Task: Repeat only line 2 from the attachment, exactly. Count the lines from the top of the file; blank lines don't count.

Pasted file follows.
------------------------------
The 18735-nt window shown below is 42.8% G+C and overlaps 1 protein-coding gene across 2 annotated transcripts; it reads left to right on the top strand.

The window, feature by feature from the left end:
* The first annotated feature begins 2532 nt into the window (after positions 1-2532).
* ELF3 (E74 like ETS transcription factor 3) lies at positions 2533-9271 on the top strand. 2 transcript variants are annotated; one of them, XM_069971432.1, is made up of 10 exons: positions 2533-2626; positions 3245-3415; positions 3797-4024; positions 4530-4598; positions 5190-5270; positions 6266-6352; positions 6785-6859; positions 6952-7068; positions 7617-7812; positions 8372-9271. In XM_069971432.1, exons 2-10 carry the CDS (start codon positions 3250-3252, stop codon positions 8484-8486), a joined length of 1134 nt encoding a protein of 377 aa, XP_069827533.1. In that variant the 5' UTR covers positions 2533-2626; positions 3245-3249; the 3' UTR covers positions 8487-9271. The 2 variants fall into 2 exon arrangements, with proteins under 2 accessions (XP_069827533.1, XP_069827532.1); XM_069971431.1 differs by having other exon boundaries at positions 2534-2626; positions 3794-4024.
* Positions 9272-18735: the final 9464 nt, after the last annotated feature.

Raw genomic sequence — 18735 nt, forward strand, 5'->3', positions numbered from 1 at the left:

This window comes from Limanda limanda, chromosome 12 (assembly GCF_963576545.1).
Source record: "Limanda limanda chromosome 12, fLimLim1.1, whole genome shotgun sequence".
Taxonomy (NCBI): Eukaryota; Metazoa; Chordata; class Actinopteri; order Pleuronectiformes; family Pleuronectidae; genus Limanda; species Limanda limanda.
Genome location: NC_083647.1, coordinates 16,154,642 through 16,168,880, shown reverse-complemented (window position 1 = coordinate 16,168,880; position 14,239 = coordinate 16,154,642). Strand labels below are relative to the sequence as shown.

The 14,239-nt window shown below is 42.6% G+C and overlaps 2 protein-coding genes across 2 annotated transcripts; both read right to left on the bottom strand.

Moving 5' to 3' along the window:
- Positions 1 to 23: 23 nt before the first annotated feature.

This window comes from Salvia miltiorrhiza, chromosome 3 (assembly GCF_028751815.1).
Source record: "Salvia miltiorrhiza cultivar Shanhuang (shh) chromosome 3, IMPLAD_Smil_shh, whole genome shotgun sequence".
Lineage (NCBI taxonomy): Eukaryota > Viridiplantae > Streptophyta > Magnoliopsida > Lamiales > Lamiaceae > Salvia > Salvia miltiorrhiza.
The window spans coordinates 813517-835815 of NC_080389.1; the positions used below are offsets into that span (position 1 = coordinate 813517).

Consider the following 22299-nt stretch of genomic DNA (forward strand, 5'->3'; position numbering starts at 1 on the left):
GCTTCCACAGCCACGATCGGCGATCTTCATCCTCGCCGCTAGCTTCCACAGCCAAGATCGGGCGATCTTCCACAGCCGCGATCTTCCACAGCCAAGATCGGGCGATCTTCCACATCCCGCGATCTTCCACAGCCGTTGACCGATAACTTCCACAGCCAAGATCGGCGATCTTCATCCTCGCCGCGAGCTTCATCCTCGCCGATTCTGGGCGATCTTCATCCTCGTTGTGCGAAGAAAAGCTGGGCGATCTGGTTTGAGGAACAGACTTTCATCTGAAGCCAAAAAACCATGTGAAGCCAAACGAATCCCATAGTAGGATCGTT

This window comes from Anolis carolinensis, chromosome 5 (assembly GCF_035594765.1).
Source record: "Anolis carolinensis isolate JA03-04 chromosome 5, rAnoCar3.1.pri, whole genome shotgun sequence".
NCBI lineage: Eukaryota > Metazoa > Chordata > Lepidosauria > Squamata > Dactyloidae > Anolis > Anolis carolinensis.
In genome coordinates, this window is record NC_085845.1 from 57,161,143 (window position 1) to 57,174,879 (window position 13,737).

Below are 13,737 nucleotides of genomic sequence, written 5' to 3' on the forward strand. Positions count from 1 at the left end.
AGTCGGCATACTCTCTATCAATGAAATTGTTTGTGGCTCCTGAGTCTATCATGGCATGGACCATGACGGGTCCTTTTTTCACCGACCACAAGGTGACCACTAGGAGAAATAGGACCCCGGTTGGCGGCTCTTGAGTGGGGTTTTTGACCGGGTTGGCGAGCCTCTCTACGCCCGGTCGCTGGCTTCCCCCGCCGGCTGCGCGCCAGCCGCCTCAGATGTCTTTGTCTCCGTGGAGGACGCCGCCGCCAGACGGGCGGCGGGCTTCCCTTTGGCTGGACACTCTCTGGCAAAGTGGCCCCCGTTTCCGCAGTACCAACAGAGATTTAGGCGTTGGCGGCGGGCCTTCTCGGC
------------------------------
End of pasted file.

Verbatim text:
The window, feature by feature from the left end: